The FDA will release under EUA a good antibody test, but time is of the essence to get decent tracking and tracing in-place
Without adequate testing for SARS-CoV-2, the novel coronavirus that is now sweeping rapidly around the world, there can be no isolation of cases and the chain of infection will not be broken.Tedros Adhanom Ghebreyesus, WHO Director General, 16 March 2020
The FDA has cleared 10 reverse-transcriptase real-time PCR molecular tests under EUA (Emergency Use Authorization), with its 10th one approved today (23 March 2020) per the FDA website. As it is well-known, the United States’ Center for Disease Control (CDC) failed to adequately ramp up testing capability nicely described here, and without adequate testing the healthcare system in the US is basically ‘flying blind‘. It was rightly deemed a ‘national disgrace‘.
While rRT-PCR tests have shown good sensitivity (I understand the detection is 10 viral particles per sample) the specificity suffers a bit (on the order of 70%, where specificity refers to about a 30% false positive rate). Nonetheless given the time it takes to get results back, even with all the scaling up, on top of the time it takes for symptoms to appear (if they appear at all), detecting virus by this method will be a lagging indicator.
Thus the 43K+ cases in the United States today per the JHU resource reflects individuals that pass screening criteria, and show symptoms, and have had access to the test, and that information reported. This site is an ad-hoc effort to get numbers around the total volume of tests given; as of today, 23 March 2020 a total of 294,056 tests have been run, of which 42,164 are positive. This is nice increase since last week, when the numbers were only in the 50,000 range, and we can expect these numbers to rise significantly in the days and weeks to come.
Yet as mentioned before it is a lagging indicator by a week or more, given the time from initial inoculation to the recording of a positive test result. What that means is the 42,164 positives we have measured today means this was the number of positive individuals from a week ago.
A better method is an antibody test. This measures the presence of antibodies in the bloodstream that are against the virus SARS-CoV-2. A positive result here (that that individual has antibodies against SARS-CoV-2) means that person was exposed to the virus and has raised protective antibodies to the disease.
A test like this one can be done via one old technique called ELISA (enzyme-linked immunosorbent assay) or via something familiar to many of us, the home pregnancy test, otherwise known in the industry as a lateral-flow immunoassay (LFI). Lateral flow devices are cheap to manufacture, and take only 10 to 15 minutes to provide a signal.
An article in The Economist states the FDA is currently looking at two tests, and these serological tests have already been put into use in China, Singapore and Korea.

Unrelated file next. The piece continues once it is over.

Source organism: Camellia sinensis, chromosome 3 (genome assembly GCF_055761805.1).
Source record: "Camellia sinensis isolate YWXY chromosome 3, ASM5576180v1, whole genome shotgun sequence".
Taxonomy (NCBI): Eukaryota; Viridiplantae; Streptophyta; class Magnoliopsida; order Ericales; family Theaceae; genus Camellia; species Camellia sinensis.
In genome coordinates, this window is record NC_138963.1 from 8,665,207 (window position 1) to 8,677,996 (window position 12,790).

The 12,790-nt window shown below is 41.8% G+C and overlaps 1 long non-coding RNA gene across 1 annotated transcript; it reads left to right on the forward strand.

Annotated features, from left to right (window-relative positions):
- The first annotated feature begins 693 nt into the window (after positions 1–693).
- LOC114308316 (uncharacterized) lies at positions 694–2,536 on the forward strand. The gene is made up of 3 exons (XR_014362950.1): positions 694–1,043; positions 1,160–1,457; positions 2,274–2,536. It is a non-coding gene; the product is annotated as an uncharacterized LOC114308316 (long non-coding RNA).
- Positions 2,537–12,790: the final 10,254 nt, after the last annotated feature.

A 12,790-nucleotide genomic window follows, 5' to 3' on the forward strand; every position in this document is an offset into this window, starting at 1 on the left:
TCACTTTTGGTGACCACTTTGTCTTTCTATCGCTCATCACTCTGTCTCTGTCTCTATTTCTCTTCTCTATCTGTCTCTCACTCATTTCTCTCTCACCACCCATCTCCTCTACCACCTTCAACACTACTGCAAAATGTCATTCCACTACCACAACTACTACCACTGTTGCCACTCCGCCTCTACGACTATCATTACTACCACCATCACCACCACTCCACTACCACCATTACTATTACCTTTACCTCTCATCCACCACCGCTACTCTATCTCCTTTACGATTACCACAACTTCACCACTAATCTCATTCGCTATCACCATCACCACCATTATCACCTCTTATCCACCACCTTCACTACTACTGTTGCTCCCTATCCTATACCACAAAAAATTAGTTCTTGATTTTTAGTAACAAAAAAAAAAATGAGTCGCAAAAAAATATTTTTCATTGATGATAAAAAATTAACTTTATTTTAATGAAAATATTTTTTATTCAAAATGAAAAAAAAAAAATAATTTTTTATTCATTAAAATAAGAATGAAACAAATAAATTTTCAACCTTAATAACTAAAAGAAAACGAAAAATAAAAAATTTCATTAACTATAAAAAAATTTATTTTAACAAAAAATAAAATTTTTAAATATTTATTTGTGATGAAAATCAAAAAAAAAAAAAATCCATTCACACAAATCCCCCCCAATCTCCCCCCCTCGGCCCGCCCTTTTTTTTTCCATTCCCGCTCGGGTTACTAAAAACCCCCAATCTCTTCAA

The organization FIND (Foundation for Innovative New Diagnostics) maintains a long list of SARS-CoV-2 immunoassays here, along with an even longer list of rRT-PCR assays. There are something like seven firms from China, along with two from Korea and one from Europe.
Here’s the list of five companies with a presence in the US, and perhaps it is two of these that the FDA will grant an EUA soon. Hopefully very soon – every day matters that we as a country understand the scope of the problem, and take active mitigation steps.
20/20 BioResponse is in Rockville Maryland (not far from where I live actually) and announced they would offer the CoronaCheck Test for COVID-19 as soon as the FDA grants them an EUA. At their website they are already taking credit card orders expecting ‘to ship the week of April 6’. They claim sensitivity of 97.9% and specificity of 91.7%, and I believe this data was generated in China. A manuscript with further details about the antibodis and its development is available here from the Journal of Medical Virology.
Aytu Bioscience is in Englewood Colorado and licensed a test from a Hong Kong firm LB Resources, who obtained it from a China-based developer Zhejiang Orient Gene Biotech. Per this news article, it appears to be also a LFI-based test, and validated in China in a 113-patient clinical trial there.
Biomedomics is a North Carolina firm with connections to China via its founders. Their website states it is currently being evaluated by the FDA for an EUA.
Epitope Diagnostics is a San Diego California firm offering an ELISA-based kit. While it takes about 2 hours for a test, it can be performed in 96-well plate format, and has separate IgG and IgM products.
Lastly Eagle Bio in New Hampshire also offers an ELISA-based kit for IgG and IgM.
The need for high-quality antibody tests has been mentioned by many clinical leaders now for weeks, in order to perform effective contact tracing to get ahead of the infectious spread. Keep an eye out for the approval of two of these aforementioned tests (or one I haven’t heard about) in the coming days (hopefully not weeks!).